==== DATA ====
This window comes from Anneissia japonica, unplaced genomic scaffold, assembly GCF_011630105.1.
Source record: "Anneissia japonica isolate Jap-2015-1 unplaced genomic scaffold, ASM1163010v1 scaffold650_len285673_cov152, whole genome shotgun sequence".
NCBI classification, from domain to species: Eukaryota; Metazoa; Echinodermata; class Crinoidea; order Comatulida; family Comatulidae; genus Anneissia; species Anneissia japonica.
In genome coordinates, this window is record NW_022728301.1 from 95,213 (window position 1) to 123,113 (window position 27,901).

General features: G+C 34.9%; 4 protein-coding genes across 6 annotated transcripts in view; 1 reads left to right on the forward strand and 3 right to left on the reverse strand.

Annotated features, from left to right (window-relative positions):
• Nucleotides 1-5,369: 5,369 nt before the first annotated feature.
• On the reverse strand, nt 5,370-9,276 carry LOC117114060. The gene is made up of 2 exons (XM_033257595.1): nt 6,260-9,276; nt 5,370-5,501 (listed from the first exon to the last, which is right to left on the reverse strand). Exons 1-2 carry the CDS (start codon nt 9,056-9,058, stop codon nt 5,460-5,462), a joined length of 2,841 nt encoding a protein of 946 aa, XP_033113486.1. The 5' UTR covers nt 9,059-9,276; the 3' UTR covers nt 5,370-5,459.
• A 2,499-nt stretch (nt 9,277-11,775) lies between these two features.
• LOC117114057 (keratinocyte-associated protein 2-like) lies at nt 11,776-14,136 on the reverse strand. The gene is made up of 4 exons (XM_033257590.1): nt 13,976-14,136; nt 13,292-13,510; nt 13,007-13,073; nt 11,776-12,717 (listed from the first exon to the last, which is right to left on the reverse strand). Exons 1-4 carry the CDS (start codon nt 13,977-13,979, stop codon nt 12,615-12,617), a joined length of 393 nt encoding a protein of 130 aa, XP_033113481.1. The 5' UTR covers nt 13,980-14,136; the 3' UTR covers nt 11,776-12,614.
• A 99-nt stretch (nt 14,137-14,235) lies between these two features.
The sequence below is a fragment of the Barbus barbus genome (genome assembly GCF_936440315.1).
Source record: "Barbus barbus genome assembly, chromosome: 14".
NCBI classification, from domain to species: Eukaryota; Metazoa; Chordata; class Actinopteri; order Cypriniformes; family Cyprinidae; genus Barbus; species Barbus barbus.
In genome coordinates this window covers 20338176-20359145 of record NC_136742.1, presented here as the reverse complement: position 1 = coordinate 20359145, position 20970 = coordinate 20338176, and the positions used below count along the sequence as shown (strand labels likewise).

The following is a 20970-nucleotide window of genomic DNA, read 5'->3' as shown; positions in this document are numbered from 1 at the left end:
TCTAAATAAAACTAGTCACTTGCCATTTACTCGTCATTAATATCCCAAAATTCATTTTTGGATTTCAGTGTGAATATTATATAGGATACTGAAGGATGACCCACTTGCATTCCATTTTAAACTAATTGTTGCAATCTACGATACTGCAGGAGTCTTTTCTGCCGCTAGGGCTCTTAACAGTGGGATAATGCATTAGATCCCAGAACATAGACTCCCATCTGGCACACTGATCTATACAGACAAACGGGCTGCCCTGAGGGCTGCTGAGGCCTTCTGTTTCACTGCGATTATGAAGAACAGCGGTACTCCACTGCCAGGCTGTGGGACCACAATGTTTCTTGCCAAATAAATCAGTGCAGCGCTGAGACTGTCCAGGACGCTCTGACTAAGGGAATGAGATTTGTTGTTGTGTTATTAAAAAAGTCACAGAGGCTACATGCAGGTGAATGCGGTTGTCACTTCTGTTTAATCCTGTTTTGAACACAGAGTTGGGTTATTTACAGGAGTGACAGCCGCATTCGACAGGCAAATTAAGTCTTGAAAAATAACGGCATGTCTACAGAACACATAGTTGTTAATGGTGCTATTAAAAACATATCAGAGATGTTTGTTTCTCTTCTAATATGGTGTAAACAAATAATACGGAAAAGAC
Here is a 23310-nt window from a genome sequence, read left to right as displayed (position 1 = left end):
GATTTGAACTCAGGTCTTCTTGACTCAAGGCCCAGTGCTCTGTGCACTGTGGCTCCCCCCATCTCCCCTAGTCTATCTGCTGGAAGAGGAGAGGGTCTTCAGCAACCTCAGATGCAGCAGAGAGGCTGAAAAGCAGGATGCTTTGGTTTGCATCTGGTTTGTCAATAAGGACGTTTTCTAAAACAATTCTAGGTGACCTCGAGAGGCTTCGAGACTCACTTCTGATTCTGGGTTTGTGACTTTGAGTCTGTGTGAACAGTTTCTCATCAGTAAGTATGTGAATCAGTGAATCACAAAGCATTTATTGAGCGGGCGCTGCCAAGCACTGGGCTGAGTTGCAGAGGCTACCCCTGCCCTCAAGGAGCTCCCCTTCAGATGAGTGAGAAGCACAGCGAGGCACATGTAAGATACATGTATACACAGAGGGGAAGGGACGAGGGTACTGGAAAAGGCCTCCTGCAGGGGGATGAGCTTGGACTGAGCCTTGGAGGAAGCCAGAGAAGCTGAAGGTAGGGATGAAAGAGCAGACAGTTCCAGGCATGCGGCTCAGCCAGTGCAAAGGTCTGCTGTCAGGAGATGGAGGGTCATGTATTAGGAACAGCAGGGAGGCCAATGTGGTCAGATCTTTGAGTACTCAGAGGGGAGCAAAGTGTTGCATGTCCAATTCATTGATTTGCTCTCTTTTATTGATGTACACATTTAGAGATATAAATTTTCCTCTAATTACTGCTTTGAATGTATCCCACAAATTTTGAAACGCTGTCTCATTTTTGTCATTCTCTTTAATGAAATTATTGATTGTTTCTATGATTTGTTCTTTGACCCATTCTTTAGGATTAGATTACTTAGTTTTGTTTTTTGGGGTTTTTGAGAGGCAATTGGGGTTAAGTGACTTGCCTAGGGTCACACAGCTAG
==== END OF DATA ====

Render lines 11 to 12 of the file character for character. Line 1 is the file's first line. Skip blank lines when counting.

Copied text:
• A 99-nt stretch (nt 14,137-14,235) lies between these two features.
The sequence below is a fragment of the Barbus barbus genome (genome assembly GCF_936440315.1).